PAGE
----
ALBANY — The Albany Museum of Art will bid farewell to Executive Director Paula Williams, who is retiring July 1, and will have a special announcement at the Summer Exhibitions Reception set for 6 to 8 p.m. on June 27.
The event is free and open to the public.
Officially opening at the reception will be three new exhibitions that will continue at the museum through Oct. 12:
♦ “Figure Forward,” works by Jill Frank, Jaime Bull and William Downs, in the Haley Gallery;
♦ “Educators as Artists, a Juried College Faculty Exhibition” in the East Gallery, and
♦ “Fragments of a Violent World,” nano photography by Michael Oliveri, in the West Gallery.
“The art is always first and foremost,” Williams, who has served five years in her second stint as executive director of the AMA, said. “That is intrinsic in everything we do at the AMA. We have three fantastic new exhibitions that look at life from different perspectives — from a new take on the female figure to the educator’s viewpoint to the microscopic world few of us ever have the opportunity to see.
“I do deeply appreciate being included in this event, and I’m looking forward to the announcement that will be of special significance to the museum.”
“Figure Forward” includes the work of three Georgia artists. It is AMA Guest Curator Didi Dunphy’s interpretation of the original exhibition curated by Sarah Higgins — now editor and art director of Art Papers — at the Zuckerman Museum of Art at Kennesaw State University.
Dunphy says “Figure Forward” offers “a sharp departure from the way the female figure traditionally has been depicted in art.”
In the exhibition, Frank, through her photography, attempts to capture the layers as individuals shift between their authenticity and the way they present themselves as part of a group or in reaction to observation. Her series that will be on view, “The Creek,” was photographed in the Hudson Valley of New York in 2018.
Downs brings his extensive experience of drawing figures from life together with references to art history, creating drawings that defy straightforward interpretation and present a dreamlike, timeless sense. His work balances on a fine line between figure study and psychological allegory.
Bull approaches bodies, especially women’s bodies, with affectionate humor and a celebratory, feminist perspective. She takes clothing such as spandex, one-piece bathing suits and workout attire and stuffs them — often with shopping bags — to create lumpy, curvaceous, slouching figures.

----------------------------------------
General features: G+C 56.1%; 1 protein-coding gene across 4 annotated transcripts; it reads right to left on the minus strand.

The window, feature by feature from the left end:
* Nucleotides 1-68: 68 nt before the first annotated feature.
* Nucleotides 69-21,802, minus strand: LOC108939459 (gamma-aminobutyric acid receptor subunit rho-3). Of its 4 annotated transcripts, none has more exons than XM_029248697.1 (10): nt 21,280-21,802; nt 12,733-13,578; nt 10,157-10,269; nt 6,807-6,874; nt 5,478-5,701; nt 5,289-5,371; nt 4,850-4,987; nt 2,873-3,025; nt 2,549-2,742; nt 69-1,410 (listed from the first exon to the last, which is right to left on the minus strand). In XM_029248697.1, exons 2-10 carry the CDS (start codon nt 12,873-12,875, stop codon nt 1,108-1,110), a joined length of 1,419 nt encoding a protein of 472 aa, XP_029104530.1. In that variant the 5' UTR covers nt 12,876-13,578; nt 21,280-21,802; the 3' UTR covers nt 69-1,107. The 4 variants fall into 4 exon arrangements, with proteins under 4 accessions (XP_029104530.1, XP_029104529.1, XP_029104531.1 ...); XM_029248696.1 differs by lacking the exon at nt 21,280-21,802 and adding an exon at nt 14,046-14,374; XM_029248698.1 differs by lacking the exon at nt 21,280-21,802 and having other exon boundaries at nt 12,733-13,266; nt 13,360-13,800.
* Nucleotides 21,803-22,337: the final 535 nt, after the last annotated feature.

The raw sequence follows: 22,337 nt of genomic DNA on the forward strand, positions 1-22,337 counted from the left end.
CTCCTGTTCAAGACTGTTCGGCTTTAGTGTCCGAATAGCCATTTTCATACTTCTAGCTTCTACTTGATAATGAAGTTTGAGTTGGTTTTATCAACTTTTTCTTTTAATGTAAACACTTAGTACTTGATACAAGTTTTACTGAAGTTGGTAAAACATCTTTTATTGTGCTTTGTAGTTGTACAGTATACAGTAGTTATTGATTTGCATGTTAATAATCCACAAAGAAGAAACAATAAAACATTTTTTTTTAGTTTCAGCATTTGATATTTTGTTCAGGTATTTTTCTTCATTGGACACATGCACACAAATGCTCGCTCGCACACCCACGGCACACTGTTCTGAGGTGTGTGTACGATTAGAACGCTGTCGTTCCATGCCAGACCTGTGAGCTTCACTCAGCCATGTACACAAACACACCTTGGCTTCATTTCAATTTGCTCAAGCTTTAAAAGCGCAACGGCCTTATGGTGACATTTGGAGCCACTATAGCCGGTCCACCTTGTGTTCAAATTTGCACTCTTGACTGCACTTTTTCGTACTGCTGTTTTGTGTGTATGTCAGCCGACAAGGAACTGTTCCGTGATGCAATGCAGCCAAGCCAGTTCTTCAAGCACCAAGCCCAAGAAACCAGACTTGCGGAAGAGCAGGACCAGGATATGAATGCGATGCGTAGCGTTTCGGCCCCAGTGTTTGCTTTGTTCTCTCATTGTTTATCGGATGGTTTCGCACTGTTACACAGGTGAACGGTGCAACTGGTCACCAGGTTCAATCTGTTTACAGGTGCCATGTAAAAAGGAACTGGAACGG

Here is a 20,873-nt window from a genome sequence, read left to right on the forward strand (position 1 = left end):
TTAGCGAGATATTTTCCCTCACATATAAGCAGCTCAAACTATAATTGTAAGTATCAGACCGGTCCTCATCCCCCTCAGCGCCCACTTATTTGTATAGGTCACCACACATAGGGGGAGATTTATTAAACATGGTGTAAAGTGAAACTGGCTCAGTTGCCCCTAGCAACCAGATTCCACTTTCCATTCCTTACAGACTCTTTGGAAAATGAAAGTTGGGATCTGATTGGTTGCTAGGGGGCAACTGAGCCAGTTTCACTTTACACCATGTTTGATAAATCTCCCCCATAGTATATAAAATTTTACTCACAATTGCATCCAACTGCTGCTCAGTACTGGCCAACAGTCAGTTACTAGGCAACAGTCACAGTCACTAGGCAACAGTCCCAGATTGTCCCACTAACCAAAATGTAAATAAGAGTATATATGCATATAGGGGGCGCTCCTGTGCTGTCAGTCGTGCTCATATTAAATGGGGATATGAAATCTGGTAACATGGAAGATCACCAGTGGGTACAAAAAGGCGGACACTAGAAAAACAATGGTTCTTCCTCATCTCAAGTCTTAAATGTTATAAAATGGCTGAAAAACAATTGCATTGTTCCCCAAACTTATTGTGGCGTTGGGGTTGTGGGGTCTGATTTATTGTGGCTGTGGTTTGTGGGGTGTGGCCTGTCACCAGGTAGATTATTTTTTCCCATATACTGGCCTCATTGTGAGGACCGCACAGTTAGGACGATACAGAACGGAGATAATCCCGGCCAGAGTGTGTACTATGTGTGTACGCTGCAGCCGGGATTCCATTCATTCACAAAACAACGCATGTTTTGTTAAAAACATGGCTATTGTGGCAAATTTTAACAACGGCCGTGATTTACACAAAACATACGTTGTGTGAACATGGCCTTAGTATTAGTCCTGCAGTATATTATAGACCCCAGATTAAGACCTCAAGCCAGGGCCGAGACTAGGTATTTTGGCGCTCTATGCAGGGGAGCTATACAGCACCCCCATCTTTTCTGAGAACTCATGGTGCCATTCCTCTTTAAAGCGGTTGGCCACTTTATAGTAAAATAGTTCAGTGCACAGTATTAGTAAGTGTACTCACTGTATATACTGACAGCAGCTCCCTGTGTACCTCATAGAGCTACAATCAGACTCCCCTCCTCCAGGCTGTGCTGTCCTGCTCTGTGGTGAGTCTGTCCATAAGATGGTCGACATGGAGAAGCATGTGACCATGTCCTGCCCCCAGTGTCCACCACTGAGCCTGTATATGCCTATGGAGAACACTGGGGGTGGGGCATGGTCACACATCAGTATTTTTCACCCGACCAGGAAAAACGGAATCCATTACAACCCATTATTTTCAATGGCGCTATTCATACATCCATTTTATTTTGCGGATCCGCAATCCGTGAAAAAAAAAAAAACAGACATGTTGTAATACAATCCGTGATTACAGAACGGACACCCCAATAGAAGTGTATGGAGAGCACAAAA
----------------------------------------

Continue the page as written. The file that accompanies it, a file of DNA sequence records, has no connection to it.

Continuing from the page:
In the East Gallery, Educators as Artists will include 20 works of art by 15 faculty members at seven colleges and universities in Southwest Georgia and North Florida.
Educators whose works are included in the show are Carrie Anne Baade, Charles Badland, Chalet Comella Baker, Amy Fleming, Lilian Garcia-Roig, Clinton Sleeper, Anne Howard Stagg and Robert Austin Yorke, all of Florida State University; Richard Peterman and Selena Nawrocki, both of Valdosta State University; Scott Marini of Albany State University; Charles Wells of Georgia Southwestern State University; Rich Curtis of Thomas University; Donna May Hatcher of Abraham Baldwin Agricultural College, and Chris Johnson of Andrew University.
The “Educators as Artists” exhibition was juried by Hannah Israel, professor of art and gallery director at Columbus State University.
In the West Gallery, Oliveri combines photography and science to produce work for “Fragments of a Violent World.” The exhibition will explore the microscopic world of entymology. Oliveri uses a scanning electron microscope to create images that trigger observers’ visual memories in unexpected ways.
A fourth exhibition in the Hodges Regional Sales Gallery, “Inspiring Wellness Through the Arts,” opened earlier in June and comprises artwork of Dr. Jose Tongol, an oncologist at Phoebe Putney Memorial Hospital. Sales of Tongol’s artwork benefit the Gloria Tongol Cancer Wellness Fund, with a portion going to the AMA.